Spy City is great fun. Who doesn’t want to be a secret agent running around London trying to avoid detection by guards and counter-agents alike? Who doesn’t love a walkie talkie? Who doesn’t want to outfox an evil scientist trying to use your blood for a nefarious purpose? That is also makes you ponder deeper political questions afterwards? Well that’s the Colab bonus.

 

 

 

Review: The Murder Express

Style: Dining theatre
WherePedley Street Station

Rating: 3/5 stars

This was my third Pedley Street experience having previously reviewed Journey to the Underworld and The Greatest Snowman. As always the food was exceptional and the show light-hearted and fun.

However, as more and more companies are doing immersive dining now, it seems that Funicular are pulling back from the more audience-led elements. So while murder express was silly, fun and charming, it wasn’t immersive.

The story is simple. Part murder mystery, part farce it’s a broad comedy which sends up all the cliches of a murder mystery in ways that put a smile on my face (as did the rather lethal absinthe cocktails!).

This isn’t a show that will change your life, but it was a great deal of fun. It’s worth the price tag for the meal alone but despite it being less involved than other shows, the action definitely adds key elements to the evening’s entertainment.

It may be frothy rather than meaty, but sometimes that’s just what you need.

Review: Jeff Wayne’s The War of The Worlds: The Immersive Experience.

Audiences are thrown headfirst into the battle between Martian and human, as they take part in the war and fight for themselvesStyle: Terrifying Immersive Musical
Where: 56 Leadenhall Street
When: Currently booking until end August.

Rating: 5/5 stars

Not suitable for those with mobility issues or epilepsy.

Dum Dum Dum (da da dum, da da dum)… Dum Dum Dum (da da dum, da da dum).

These iconic bars from Jeff Wayne’s War of the Worlds are world famous. You know you were humming them – admit it.

The original 1978 album featuring artists as diverse as Richard Burton, David Essex and Phil Lynott has long been an absolute favourite of mine. In fact, I know every word. My best friend and I used to sing Spirit of Man to each other constantly, especially enjoying  “No Nathanial No!” or pretending to be Lynott’s mad vicar.

To match what has been living in my imagination for over 30 years was going to take some doing. But this delivered in spades.

image1
Emma Burnell (Left) and Shanine Salmon (Right) meet Jeff Wayne (Centre)

This is a HUGE experience. It roams from world to world, set to set, experience to experience. Like Somnai a previous production from Dot Dot this uses a lot of VR. But this was more sparing and for me it worked much better. the boat sequence, the scene inside the Martian ship and the final Air Balloon journey were all particularly good. But they were also augmented by a lot of excellent real interactions with the superb cast.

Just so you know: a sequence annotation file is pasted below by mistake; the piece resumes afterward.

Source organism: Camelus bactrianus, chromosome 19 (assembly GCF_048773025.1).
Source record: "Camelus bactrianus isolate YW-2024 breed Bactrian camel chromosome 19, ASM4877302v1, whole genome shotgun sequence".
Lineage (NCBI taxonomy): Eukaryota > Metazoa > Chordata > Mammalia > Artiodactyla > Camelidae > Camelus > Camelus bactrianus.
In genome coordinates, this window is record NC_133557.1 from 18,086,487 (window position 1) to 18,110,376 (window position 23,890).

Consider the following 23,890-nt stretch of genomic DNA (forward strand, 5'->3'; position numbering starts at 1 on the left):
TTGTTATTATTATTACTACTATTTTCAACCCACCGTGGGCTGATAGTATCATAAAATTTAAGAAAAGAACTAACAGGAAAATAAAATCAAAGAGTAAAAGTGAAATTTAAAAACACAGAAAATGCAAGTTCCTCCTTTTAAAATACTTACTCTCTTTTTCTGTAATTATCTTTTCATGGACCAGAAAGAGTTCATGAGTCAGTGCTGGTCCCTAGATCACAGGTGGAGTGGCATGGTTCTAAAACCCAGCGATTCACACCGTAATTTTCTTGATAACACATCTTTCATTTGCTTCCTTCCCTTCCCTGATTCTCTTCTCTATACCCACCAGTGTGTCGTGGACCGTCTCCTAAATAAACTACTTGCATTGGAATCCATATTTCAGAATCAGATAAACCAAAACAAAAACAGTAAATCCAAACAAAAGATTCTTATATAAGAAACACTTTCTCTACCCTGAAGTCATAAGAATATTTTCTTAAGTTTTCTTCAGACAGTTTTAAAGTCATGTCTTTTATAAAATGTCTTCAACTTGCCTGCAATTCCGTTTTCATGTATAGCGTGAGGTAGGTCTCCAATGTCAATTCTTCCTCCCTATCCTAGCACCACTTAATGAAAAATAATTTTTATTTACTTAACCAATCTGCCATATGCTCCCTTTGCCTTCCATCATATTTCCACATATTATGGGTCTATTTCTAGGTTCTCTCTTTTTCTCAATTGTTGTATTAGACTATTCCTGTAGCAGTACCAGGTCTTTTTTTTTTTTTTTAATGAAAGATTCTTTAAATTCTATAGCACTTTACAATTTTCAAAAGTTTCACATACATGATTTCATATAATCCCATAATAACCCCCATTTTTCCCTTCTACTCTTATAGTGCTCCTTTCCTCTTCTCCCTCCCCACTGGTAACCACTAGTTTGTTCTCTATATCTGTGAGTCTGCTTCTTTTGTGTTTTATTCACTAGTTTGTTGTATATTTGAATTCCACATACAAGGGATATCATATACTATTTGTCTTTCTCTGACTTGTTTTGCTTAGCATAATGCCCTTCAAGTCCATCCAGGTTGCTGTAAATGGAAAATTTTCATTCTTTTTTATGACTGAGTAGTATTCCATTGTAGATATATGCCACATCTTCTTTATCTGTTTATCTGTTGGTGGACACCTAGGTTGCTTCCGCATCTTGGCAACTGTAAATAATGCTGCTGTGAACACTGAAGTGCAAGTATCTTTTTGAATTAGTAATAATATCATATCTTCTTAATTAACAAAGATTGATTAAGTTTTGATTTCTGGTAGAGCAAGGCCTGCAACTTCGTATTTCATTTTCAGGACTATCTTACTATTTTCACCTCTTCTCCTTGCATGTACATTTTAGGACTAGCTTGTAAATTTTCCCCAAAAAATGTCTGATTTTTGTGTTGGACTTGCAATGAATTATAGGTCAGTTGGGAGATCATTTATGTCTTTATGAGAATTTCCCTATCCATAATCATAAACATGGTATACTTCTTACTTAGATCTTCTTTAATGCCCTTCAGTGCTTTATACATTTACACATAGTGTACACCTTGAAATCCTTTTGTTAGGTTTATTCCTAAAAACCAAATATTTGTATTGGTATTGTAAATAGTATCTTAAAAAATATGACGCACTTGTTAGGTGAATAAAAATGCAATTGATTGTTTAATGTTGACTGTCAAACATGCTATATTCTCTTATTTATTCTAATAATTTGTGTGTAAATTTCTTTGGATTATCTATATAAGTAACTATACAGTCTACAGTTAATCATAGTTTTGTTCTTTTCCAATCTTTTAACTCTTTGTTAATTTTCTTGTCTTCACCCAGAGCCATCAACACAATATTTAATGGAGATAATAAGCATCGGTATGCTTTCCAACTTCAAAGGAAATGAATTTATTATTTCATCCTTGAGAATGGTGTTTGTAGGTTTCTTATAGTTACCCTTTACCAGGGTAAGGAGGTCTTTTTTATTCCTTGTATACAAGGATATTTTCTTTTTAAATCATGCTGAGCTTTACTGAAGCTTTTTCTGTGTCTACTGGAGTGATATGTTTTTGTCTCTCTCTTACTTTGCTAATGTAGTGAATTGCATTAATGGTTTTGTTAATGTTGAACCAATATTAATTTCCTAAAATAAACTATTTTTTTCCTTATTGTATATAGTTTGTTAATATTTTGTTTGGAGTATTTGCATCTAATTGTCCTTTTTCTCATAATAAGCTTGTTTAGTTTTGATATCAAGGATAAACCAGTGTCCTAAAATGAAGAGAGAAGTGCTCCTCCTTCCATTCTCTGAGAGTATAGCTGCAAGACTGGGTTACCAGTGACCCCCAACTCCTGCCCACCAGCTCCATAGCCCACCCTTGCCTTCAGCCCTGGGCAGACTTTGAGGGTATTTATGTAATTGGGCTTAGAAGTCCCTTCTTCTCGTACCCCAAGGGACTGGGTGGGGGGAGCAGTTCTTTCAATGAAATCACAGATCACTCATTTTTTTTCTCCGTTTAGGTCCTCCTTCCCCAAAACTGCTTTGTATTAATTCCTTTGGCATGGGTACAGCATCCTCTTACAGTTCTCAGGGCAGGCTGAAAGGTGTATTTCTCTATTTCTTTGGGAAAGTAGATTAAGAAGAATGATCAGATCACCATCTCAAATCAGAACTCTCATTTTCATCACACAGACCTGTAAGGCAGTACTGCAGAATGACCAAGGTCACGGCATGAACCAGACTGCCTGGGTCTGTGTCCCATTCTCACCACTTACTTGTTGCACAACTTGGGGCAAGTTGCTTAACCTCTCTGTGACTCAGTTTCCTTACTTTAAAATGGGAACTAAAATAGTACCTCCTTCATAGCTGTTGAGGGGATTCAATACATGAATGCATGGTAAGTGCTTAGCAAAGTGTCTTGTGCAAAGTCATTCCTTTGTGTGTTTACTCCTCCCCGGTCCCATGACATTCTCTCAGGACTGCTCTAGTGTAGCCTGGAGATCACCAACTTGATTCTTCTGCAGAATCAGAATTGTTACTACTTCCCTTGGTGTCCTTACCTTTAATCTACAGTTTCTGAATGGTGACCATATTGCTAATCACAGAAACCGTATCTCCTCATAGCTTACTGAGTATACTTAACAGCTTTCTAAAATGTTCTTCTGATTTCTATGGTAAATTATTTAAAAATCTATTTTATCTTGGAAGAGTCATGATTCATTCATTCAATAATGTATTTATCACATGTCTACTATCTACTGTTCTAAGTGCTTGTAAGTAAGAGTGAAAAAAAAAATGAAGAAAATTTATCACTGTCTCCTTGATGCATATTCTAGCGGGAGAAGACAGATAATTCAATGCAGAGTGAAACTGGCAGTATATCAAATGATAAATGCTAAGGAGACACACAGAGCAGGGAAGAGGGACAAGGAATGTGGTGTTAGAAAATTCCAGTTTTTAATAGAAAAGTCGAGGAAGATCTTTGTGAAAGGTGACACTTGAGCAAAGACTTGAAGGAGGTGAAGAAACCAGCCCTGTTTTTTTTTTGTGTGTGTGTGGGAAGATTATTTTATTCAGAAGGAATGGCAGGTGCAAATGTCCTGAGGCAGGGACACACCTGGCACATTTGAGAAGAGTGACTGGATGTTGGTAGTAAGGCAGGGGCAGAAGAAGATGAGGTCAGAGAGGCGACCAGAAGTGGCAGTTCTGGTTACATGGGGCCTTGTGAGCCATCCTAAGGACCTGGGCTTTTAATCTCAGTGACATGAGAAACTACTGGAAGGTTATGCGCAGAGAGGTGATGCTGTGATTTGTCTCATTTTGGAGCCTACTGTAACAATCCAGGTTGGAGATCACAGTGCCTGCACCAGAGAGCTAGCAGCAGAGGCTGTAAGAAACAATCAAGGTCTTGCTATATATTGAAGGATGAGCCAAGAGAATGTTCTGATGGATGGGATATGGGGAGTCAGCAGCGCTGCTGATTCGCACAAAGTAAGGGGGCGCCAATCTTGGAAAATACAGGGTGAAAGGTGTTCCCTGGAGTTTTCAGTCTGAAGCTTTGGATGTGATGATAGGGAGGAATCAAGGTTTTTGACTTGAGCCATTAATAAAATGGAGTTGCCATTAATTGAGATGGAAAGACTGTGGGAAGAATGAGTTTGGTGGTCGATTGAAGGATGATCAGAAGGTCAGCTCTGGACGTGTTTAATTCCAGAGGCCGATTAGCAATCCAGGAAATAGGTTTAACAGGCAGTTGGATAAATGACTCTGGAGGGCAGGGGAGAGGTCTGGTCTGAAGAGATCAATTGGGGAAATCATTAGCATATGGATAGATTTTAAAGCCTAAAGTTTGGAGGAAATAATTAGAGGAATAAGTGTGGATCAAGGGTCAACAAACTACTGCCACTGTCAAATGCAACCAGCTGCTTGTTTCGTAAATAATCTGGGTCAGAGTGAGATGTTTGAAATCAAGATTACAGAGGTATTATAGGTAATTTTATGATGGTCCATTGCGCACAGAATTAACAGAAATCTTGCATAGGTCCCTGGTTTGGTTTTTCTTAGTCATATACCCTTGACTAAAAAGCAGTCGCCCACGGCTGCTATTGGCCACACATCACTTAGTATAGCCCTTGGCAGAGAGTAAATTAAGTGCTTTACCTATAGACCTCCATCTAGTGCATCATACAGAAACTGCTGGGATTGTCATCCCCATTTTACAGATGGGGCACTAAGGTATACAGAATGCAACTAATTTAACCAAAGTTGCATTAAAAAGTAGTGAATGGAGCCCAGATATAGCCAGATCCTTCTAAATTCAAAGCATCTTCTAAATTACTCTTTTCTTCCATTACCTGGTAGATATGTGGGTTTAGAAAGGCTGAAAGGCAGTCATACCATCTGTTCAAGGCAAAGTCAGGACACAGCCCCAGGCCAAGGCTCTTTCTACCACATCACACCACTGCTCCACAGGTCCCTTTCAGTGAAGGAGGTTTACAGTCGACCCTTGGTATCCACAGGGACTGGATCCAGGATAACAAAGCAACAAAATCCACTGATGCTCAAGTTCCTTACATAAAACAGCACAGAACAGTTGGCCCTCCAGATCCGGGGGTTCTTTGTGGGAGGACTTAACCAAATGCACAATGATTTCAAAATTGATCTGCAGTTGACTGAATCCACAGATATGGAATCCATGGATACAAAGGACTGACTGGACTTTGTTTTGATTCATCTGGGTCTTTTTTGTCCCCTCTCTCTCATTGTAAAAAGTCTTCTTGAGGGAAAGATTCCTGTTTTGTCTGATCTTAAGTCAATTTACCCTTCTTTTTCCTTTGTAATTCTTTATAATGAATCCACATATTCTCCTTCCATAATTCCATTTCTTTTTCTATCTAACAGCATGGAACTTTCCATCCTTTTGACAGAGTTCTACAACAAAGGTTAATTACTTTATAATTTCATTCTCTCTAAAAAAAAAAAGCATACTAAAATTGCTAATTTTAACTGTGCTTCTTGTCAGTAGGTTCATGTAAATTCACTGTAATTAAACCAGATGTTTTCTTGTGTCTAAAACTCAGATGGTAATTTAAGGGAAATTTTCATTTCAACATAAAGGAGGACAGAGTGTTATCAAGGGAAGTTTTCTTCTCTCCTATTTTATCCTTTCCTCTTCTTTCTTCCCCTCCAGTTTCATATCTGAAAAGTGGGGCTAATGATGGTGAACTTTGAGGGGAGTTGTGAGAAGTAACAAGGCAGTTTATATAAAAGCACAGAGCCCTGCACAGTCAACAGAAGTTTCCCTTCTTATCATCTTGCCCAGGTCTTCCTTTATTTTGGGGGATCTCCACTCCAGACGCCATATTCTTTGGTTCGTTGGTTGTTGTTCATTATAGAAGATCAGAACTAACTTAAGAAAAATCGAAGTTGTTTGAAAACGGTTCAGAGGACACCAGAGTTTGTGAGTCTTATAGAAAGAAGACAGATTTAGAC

What I liked about this experience is it was genuinely terrifying in parts. They didn’t hold back from that. There were moments that were physcially challenging, moments that were psychologically challenging and moments that were both. All with an excellent soundtrack that had me dancing along even as I was being terrified!

Scan.jpeg
The cast were considerably less hammy than I am here.

I enjoyed myself throughout the War of the Worlds Immersive Experience. The second half was pacier than the first half, but both had really strong moments. I was grinning from ear-to-ear when I emerged. It’s bloody good fun with a bloody good soundtrack. In fact I would say the chances of Anyone coming to this and not enjoying themselves are a million to one.

 

 

Review: Drawing the Line

Style: Interactive self-aware storytelling
Where: Deptford Lounge
When: Until 25th May

Rating: 4.5/5 stars

Drawing the line takes place in a room that looks rather like a school gymnasium. Between that and the fact that the ‘line’ is literally represented by a thick piece of rope suspiciously like those we were made to climb as children and this show started by evoking some bad memories.

Thankfully, despite there being plenty of school style activities to take part in, including chalk drawing, building blocks and an interesting take on dodgeball,  this was the last moment I felt that choking fear that anyone was going to make me climb anything.

Drawing the line is a really sweet, really beautiful and well thought out piece. Where it has limitations, in budget and scope, it finds self-referential ways to laugh through them. Where is has confusion, it makes that an explicit part of the storytelling.

DtL_QuickSelection_100519-5.jpg
Elliot Hughes at one of the Guardians. Credit: Rosie Powell Freelance

What I like most about this show is that it doesn’t look like it cost the Earth, yet it still lets you lose yourself in its world. It’s not heavy on set like other shows, but it combines interesting elements of modelling, puppetry and simple imaginative fun to explore important political themes of division and unity, relative strength and weakness, insiders and outsiders and how the rules work – and don’t work.